Before noon on July 31, 1919, angry white mobs had started more than thirty fires in the African American residential area of Chicago. Far from an isolated incident, these instances of arson were part of an extended barrage of violence perpetrated against Chicago’s black community in the summer of 1919 – a season that came to be known as “Red Summer” for the extensive racial violence that erupted in major cities throughout the country during that season. The five days of riots and attacks that upended Chicago are widely considered the worst of the Red Summer race riots.
The Chicago Riots began on July 27, 1919, after Eugene Williams, an African American teenager, drowned in Lake Michigan after being struck in the head by a rock thrown by a white man angry that Williams and friends had drifted into the “white side” of the beach. Responding police refused to arrest the white man who was identified as having thrown the rock, and instead arrested a black man at the scene. When black onlookers complained they were met with violence, and widespread rioting between African American and white Chicagoans soon spread throughout the city’s black residential areas.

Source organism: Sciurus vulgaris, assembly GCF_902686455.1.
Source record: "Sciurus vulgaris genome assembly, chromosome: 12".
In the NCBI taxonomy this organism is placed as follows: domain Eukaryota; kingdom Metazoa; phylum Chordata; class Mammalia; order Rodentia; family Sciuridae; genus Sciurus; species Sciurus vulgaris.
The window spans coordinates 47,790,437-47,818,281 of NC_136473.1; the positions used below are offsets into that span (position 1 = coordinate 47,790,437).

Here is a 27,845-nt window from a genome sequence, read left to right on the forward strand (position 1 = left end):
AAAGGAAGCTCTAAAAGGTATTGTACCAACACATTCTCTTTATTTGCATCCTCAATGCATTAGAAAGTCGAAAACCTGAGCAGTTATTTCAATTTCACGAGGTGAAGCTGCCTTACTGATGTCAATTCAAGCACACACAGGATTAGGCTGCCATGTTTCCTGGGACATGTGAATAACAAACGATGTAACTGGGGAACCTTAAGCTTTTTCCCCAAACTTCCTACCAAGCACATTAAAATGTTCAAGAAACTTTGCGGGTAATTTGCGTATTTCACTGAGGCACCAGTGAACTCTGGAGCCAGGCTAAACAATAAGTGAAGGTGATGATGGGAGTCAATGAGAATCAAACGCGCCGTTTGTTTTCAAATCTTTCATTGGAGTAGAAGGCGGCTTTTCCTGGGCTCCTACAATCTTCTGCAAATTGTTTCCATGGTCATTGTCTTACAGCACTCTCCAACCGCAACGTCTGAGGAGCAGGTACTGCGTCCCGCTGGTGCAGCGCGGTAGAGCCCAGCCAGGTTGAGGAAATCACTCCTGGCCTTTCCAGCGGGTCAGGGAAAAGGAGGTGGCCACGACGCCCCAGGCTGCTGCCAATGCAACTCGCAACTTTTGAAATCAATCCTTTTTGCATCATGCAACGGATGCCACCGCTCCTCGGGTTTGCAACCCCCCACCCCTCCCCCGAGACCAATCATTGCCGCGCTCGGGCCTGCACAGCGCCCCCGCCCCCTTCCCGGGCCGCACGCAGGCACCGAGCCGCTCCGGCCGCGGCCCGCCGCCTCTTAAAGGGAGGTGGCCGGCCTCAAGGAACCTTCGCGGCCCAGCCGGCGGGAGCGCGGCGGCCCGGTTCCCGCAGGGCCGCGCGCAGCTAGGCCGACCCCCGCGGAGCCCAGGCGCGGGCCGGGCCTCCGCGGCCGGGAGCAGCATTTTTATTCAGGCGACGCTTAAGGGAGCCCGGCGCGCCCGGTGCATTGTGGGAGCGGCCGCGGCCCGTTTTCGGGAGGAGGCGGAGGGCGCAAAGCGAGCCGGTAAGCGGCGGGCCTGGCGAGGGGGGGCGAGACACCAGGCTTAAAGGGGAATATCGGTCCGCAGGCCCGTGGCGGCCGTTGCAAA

When the riots ended on August 3rd, after intervention by the state militia, five days of gunfire, beatings, and burnings had left 15 whites and 23 African Americans killed, 537 people injured, and 1000 African American families homeless.
“The Equal Justice Initiative (EJI) is proud to present A History of Racial Injustice – 2018 Calendar. America’s history of racial inequality continues to undermine fair treatment, equal justice, and opportunity for many Americans. The genocide of Native people, the legacy of slavery and racial terror, and the legally supported abuse of racial minorities are not well understood. EJI believes that a deeper engagement with our nation’s history of racial injustice is important to addressing present-day questions of social justice and equality.